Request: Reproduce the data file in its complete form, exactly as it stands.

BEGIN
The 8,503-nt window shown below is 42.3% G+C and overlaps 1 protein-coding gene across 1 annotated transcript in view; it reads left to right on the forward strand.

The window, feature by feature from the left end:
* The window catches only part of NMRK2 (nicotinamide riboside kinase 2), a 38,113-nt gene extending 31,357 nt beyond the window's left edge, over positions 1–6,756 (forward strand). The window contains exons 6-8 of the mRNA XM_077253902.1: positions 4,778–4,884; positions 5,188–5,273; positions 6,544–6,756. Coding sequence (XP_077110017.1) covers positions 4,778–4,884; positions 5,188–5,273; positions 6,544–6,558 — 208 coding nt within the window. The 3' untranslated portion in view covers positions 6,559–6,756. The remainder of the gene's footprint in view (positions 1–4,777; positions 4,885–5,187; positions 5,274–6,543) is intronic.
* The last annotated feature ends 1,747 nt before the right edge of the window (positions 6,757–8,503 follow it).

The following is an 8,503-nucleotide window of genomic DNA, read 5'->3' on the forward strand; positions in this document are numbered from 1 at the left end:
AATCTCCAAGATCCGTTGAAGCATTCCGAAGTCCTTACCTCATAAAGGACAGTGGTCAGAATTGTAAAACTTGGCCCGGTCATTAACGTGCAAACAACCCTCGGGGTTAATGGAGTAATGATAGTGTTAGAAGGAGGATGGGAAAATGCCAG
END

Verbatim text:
The 8,503-nt window shown below is 42.3% G+C and overlaps 1 protein-coding gene across 1 annotated transcript in view; it reads left to right on the forward strand.

The window, feature by feature from the left end:
* The window catches only part of NMRK2 (nicotinamide riboside kinase 2), a 38,113-nt gene extending 31,357 nt beyond the window's left edge, over positions 1–6,756 (forward strand). The window contains exons 6-8 of the mRNA XM_077253902.1: positions 4,778–4,884; positions 5,188–5,273; positions 6,544–6,756. Coding sequence (XP_077110017.1) covers positions 4,778–4,884; positions 5,188–5,273; positions 6,544–6,558 — 208 coding nt within the window. The 3' untranslated portion in view covers positions 6,559–6,756. The remainder of the gene's footprint in view (positions 1–4,777; positions 4,885–5,187; positions 5,274–6,543) is intronic.
* The last annotated feature ends 1,747 nt before the right edge of the window (positions 6,757–8,503 follow it).

The following is an 8,503-nucleotide window of genomic DNA, read 5'->3' on the forward strand; positions in this document are numbered from 1 at the left end:
AATCTCCAAGATCCGTTGAAGCATTCCGAAGTCCTTACCTCATAAAGGACAGTGGTCAGAATTGTAAAACTTGGCCCGGTCATTAACGTGCAAACAACCCTCGGGGTTAATGGAGTAATGATAGTGTTAGAAGGAGGATGGGAAAATGCCAG